Because of the economic recession of the last few years, many qualified and skilled individuals have nonetheless been unable to find or keep work. Ironically, some employers in South Florida are refusing to consider applicants simply because they don't already have a job.
Earlier this month, the National Employment Law Project (NELP) released the results of a study about online ads for employment. NELP discovered more than 150 job postings on major employment websites which engaged in employment discrimination based on current employment status.
Researchers with NELP looked at job postings from four major US job posting sites. These sites included Monster.com, CareerBuilder.com, Indeed.com and Craigslist.com. Of the 150 discriminatory ads that NELP discovered, about 125 postings listed the company by name. Most ads specified that the applicants "must be currently employed."
Several companies in South Florida were flagged for their employment-status discrimination, including a real estate company in Miami. The posting for their senior account job specified that applicants must be "currently or recently employed."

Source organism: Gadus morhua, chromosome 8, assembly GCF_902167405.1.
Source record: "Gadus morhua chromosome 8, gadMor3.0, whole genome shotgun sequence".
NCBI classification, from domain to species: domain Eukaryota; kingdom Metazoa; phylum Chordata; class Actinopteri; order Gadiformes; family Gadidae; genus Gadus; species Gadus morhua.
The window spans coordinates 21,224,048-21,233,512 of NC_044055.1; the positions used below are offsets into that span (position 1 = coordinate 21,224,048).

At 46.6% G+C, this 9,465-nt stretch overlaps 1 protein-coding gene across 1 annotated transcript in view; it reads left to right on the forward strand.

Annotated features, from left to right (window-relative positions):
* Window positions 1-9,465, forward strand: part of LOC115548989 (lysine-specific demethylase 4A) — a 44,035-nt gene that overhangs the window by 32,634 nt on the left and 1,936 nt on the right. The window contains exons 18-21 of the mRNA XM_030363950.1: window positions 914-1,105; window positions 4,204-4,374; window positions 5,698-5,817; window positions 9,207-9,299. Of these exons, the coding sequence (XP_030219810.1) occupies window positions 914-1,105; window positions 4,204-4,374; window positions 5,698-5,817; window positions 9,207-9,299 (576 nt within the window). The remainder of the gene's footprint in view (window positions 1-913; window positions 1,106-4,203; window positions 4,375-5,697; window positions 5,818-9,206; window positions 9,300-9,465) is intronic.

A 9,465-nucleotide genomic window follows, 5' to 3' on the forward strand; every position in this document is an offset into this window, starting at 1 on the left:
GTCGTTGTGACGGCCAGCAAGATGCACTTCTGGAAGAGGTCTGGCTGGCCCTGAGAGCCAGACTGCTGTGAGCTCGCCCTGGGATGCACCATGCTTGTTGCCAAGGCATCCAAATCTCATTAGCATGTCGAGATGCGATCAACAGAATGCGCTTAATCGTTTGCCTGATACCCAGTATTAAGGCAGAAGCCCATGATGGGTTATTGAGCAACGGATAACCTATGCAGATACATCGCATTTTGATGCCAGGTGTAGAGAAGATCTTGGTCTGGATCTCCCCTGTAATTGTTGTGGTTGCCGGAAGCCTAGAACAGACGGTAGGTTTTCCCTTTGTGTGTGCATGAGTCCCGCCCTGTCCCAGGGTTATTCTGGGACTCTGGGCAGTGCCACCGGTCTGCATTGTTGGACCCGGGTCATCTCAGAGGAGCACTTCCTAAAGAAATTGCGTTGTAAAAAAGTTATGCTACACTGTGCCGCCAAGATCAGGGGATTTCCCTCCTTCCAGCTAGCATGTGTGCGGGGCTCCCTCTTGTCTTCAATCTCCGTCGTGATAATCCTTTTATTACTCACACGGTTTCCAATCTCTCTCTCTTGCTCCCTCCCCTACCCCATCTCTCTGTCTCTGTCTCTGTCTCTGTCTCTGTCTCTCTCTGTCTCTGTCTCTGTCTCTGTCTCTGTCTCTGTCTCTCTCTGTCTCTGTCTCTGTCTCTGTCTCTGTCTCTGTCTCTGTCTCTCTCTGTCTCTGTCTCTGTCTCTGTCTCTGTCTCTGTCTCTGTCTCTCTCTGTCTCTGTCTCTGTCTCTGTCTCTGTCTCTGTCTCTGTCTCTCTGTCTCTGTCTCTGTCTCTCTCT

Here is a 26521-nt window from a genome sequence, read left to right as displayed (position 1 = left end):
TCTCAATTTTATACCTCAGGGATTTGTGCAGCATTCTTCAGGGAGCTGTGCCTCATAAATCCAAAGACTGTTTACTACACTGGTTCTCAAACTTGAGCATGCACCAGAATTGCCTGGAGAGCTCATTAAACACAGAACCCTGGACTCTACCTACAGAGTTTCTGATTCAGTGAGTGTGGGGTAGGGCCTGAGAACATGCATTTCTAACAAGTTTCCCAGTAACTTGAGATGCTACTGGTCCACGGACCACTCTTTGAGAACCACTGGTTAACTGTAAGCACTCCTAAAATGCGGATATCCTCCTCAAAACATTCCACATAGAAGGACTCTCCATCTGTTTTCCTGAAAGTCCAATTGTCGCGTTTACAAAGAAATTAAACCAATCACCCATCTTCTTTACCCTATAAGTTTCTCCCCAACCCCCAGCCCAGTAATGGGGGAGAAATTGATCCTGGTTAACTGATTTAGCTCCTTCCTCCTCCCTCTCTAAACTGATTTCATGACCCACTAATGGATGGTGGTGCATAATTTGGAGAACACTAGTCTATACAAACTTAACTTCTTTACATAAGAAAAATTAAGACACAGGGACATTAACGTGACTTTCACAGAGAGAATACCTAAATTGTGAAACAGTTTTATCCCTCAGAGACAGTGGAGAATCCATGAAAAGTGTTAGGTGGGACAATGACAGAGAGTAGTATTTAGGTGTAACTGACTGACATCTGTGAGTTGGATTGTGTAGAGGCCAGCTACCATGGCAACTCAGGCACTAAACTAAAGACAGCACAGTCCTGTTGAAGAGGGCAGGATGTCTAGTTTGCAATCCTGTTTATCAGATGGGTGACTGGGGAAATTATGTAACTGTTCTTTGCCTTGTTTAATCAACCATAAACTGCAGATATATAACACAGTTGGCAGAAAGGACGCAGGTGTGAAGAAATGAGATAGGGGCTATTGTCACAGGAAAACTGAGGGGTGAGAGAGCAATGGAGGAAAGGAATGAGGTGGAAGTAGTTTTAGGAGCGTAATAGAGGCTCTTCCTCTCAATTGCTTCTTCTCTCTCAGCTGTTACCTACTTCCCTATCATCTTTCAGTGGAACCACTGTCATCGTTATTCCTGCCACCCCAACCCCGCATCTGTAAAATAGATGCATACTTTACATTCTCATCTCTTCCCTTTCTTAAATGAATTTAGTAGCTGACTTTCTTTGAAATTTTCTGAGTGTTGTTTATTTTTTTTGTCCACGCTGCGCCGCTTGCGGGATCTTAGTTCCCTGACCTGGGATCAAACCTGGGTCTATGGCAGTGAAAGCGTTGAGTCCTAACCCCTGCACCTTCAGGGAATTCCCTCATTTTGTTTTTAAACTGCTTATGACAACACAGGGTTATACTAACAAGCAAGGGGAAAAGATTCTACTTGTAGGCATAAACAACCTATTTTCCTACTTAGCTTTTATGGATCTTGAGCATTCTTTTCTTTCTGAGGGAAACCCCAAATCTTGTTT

The head of finance for the company defends the posting, saying that it was not meant to discriminate. Rather, the company was looking for someone with senior-level accounting skills.
If asked, other companies might make similar excuses. But they should consider how these ads look to job seekers, as well as who they may offend or exclude by requiring applicants to be currently employed.
In addition to the recession, there are many other legitimate reasons for an applicant to be unemployed. For instance, some parents (especially mothers) choose to give up careers for a decade or more while they raise their children. Others have temporary health or family circumstances which did not allow them to work.
The bottom line is that joblessness is not an accurate indicator of an applicant's previous job performance. Therefore, discriminating on the basis of employment status is wrong and hurts both companies and potential employees.
Source: Sun-sentinel.com, "Discrimination against unemployed continues in online ad postings, study says," Marcia Heroux Pounds, 12 July 2011